Election News > New Census Population Figures Released: Updated Projected 2024 Electoral Map

New Census Population Figures Released: Updated Projected 2024 Electoral Map

December 20, 2017

The Census Bureau released its annual national and state population estimates on Wednesday, noting that Idaho was the nation's fastest growing state for the year ending July 1, 2017. Election Data Services has extrapolated population growth from 2010-17 through to 2020, when the next Census will take place.

Among other things, the Census will determine how the 435 congressional districts will be reallocated next decade. This, in turn will determine changes to the electoral map. Each state receives an allocation of electoral votes equal to the number of congressional districts it has plus two for its Senators. 

At this point, Texas and Florida look to be the big winners, gaining 3 and 2 electoral votes, respectively. Arizona, Colorado, North Carolina and Oregon will gain one each. As the number of electoral votes is fixed, these 9 increased votes must come from somewhere else. The current projection is that Alabama, Illinois, Michigan, Minnesota, New York, Ohio, Pennsylvania, Rhode Island and West Virginia are on track to lose one each. This projection is virtually unchanged from late 2016. The only difference is that Illinois, as opposed to Texas, would be allocated the final congressional district.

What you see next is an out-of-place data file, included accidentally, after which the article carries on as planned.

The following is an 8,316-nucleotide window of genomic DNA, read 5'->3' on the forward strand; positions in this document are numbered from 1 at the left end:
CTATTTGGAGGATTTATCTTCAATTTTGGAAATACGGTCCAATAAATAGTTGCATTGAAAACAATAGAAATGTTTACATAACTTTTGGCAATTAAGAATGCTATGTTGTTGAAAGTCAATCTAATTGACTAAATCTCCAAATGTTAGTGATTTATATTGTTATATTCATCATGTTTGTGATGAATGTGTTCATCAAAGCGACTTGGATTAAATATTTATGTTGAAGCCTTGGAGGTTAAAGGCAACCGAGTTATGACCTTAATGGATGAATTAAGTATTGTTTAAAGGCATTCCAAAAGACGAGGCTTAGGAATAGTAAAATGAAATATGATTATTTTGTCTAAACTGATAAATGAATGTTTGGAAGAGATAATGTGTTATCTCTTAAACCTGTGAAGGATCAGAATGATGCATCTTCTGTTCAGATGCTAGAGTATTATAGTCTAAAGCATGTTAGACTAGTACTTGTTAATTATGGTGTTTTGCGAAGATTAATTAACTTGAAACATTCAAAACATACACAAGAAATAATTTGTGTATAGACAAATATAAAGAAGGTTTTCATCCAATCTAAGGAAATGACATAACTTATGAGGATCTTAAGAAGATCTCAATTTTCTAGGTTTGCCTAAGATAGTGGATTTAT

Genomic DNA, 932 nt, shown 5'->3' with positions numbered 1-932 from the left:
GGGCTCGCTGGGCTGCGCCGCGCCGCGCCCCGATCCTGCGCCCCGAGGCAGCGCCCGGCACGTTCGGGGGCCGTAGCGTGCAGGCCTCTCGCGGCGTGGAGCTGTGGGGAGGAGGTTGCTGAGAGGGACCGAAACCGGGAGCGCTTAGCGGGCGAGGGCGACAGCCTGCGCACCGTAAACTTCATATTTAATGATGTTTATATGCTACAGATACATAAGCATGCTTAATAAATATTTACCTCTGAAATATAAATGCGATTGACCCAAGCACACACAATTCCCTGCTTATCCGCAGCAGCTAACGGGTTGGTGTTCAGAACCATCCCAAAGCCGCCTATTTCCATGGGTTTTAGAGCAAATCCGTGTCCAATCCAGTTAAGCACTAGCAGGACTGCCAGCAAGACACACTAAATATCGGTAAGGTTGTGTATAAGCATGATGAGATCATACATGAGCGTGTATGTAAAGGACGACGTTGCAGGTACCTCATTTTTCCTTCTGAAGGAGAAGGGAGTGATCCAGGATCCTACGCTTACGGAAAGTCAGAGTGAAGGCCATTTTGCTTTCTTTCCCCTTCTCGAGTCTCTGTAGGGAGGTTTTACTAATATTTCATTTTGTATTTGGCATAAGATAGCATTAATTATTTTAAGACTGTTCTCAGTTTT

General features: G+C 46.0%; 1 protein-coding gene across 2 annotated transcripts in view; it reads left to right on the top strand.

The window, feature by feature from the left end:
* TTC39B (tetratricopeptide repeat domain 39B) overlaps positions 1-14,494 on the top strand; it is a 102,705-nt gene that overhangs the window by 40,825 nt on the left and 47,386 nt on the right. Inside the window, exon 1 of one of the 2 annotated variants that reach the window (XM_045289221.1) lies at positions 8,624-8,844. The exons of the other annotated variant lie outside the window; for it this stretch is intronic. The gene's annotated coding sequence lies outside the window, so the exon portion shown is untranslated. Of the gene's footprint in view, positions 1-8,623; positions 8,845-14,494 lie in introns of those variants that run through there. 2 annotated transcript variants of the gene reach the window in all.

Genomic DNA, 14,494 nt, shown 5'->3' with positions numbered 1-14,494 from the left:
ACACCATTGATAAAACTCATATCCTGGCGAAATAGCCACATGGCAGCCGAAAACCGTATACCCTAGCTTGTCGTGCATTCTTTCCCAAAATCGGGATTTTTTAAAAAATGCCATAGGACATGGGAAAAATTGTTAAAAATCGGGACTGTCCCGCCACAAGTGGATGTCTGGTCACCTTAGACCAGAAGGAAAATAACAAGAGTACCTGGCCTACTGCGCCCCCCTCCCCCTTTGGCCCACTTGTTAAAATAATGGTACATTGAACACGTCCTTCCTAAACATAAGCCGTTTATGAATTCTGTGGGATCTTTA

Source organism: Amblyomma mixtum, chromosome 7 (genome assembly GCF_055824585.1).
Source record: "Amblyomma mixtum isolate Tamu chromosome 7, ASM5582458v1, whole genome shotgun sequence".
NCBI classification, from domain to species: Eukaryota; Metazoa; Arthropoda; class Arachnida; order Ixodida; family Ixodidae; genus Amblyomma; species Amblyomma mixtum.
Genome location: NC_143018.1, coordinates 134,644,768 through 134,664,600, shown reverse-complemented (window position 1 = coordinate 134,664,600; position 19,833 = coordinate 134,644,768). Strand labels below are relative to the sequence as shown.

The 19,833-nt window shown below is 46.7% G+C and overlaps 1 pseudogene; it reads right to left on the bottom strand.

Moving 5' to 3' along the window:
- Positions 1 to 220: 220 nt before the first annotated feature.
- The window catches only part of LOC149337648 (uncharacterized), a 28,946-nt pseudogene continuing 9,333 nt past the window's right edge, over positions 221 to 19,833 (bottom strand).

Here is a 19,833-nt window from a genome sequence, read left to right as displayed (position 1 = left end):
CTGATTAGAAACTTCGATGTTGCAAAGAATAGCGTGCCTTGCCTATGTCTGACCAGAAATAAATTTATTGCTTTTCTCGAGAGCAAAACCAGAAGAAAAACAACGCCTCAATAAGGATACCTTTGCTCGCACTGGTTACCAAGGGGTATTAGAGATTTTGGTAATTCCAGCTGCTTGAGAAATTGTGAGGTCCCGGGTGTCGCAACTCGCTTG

Of course, much can change between now and 2020. For example, hurricane Maria devastated Puerto Rico this summer - after the July 1 estimate date - leading to an outward migration of those residents to Florida. It is unknown how many of those will return to the island when life gets back to normal there.

We've created interactive maps of the last five presidential elections using the projected 2024 map. There's little change from 2016, where Donald Trump would win two more electoral votes with the 2024 map. However, looking back to 2000, George Bush would have won 19 more electoral votes, giving him a wider 290-248 victory over Al Gore. That said, Florida would still have made the difference. The Sunshine State is projected to have 31 electoral votes in 2024, vs. 25 in 2000.


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